Political Philosophy and Plato Essay

9254 Words Aug 24th, 2014 38 Pages
Socrates 469 BC–399 BC, was a classical Greek Athenian philosopher. Credited as one of the founders of Western philosophy, he is an enigmatic figure known chiefly through the accounts of later classical writers, especially the writings of his students Plato and Xenophon, and the plays of his contemporary Aristophanes. Many would claim that Plato's dialogues are the most comprehensive accounts of Socrates to survive from antiquity.
Through his portrayal in Plato's dialogues, Socrates has become renowned for his contribution to the field of ethics, and it is this Platonic Socrates who also lends his name to the concepts of Socratic irony and the Socratic method,
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Socratic Paradoxes
Many of the beliefs traditionally attributed to the historical Socrates have been characterized as "paradoxal" because they seem to conflict with common sense. The following are among the so-called Socratic Paradoxes.
No one desires evil.
No one errs or does wrong willingly or knowingly.
Virtue—all virtue—is knowledge.
Virtue is sufficient for happiness.
The phrase Socratic paradox can also refer to a self-referential paradox, originating in Socrates' phrase, "I know that I know nothing noble and good".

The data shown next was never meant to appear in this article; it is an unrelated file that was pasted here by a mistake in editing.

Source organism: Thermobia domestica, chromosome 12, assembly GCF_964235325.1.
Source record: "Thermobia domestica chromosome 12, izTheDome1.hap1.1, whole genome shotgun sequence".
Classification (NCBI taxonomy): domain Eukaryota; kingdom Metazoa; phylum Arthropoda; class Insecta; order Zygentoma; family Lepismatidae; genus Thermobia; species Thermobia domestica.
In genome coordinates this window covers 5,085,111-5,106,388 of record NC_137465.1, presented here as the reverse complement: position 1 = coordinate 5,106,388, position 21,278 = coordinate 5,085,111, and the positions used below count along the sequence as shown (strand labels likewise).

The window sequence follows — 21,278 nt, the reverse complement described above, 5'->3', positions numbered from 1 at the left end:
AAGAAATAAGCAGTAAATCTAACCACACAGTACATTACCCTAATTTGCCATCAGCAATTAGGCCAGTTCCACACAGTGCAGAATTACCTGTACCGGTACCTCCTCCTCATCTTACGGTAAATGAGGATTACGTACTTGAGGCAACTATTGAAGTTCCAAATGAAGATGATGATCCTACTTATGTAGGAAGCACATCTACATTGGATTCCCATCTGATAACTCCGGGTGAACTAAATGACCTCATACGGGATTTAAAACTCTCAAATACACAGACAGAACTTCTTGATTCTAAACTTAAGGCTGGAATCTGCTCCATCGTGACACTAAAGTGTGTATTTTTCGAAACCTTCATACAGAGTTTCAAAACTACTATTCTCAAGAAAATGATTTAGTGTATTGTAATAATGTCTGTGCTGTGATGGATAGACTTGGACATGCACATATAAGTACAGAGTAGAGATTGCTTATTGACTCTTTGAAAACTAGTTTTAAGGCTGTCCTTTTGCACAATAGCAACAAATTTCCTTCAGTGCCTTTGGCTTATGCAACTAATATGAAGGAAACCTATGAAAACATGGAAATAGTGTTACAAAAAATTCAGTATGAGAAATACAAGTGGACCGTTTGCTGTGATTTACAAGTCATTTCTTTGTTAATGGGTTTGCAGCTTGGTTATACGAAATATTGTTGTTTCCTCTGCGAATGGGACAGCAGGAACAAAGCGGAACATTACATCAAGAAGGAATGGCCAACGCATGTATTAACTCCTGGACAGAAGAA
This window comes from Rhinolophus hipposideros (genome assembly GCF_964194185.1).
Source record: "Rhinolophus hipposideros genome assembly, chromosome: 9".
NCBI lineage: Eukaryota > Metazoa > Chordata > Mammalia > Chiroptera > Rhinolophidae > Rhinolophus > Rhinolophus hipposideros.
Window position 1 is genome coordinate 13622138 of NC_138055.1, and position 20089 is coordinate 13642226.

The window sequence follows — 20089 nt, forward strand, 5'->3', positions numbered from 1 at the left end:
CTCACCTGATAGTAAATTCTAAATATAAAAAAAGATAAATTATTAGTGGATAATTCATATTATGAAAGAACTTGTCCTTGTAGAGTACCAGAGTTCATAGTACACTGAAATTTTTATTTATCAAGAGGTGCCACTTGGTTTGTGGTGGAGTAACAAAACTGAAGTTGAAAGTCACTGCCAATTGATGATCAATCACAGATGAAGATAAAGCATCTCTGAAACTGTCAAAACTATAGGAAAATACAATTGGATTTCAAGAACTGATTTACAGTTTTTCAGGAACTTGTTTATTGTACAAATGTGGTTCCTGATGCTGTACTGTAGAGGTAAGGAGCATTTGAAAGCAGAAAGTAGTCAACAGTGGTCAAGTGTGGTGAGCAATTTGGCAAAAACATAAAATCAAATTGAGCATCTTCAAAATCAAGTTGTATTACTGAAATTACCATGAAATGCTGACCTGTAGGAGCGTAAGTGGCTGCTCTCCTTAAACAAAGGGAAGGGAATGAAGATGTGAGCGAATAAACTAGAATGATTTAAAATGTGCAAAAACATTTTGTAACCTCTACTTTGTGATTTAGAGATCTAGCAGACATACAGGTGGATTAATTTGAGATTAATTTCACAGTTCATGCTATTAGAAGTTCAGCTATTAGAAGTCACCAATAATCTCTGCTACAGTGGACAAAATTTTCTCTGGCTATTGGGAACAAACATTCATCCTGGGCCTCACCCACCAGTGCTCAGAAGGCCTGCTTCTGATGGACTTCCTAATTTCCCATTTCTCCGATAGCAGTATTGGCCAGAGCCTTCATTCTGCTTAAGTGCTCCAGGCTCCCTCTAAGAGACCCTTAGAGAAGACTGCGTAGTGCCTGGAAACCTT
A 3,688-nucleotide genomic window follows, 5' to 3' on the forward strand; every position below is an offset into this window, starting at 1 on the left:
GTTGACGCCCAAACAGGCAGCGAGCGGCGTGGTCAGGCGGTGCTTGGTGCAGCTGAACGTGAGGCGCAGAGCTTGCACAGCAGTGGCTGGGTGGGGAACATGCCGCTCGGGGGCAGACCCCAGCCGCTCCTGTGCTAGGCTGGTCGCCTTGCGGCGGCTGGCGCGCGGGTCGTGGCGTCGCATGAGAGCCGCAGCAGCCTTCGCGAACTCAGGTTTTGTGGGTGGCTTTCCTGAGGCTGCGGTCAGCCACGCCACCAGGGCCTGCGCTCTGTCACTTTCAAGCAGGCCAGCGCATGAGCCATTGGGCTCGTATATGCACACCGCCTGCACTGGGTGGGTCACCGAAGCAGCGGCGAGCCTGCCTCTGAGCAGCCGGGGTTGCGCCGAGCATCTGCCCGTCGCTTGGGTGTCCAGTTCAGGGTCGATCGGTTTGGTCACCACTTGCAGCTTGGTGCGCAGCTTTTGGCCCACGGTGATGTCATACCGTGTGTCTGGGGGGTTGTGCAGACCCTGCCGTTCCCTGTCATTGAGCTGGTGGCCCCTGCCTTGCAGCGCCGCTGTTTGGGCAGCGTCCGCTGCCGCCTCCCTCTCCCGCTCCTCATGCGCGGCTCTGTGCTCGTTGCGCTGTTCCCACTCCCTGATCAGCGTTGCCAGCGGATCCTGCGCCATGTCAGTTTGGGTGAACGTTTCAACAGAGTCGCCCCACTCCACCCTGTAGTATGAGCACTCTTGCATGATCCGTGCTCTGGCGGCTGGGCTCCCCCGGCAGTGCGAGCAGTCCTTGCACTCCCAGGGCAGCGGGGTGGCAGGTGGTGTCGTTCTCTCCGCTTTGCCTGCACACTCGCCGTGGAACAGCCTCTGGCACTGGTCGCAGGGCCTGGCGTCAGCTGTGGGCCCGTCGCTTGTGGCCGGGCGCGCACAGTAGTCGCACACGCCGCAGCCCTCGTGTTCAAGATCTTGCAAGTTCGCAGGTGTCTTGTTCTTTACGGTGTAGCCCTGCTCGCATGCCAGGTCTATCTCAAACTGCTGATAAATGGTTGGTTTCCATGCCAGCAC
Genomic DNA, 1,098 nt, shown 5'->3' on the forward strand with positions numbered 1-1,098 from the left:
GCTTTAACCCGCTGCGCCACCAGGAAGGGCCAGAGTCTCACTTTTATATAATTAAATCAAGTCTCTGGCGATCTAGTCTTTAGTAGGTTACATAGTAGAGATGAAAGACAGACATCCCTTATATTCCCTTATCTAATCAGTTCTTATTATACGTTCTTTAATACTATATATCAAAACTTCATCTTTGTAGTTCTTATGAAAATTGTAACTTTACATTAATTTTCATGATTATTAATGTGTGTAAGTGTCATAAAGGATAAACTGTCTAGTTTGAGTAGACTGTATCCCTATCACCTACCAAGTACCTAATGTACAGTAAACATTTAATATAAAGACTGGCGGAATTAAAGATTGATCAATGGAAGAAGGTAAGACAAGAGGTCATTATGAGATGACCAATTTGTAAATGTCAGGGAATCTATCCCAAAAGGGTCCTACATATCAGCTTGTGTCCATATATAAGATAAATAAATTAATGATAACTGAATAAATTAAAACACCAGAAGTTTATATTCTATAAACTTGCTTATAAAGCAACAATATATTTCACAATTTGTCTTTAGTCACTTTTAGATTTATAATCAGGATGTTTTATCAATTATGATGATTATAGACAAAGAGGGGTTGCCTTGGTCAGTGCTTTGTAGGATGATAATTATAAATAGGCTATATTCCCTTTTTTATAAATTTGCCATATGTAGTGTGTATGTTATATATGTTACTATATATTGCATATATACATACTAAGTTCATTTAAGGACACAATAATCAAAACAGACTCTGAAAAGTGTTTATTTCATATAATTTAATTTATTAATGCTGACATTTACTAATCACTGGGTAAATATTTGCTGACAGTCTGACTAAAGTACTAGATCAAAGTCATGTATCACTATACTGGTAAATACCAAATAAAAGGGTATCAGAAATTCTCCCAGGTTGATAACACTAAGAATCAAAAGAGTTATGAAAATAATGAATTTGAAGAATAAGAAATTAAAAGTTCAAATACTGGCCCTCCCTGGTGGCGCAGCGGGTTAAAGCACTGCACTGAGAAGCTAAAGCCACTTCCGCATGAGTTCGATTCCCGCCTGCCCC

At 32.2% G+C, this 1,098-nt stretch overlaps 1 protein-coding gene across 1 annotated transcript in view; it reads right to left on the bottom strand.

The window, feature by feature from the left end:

One of the best known sayings of Socrates is "I only know that I know nothing". The conventional interpretation of this remark is that Socrates' wisdom was limited to an awareness of his own ignorance. Socrates believed wrongdoing was a consequence of ignorance and those who did wrong knew no better. The one thing Socrates consistently claimed to have knowledge of was "the art of love", which he connected with the concept of "the love of wisdom", i.e., philosophy. He never actually claimed to be wise, only to understand the path a lover of wisdom must take in pursuing it. It is debatable whether Socrates believed humans (as opposed to gods like Apollo) could actually become wise. On the one hand, he drew a clear line between human ignorance and ideal knowledge; on the other, Plato's Symposium (Diotima's Speech) and Republic (Allegory of the Cave) describe a method for ascending to wisdom.
In Plato's Theaetetus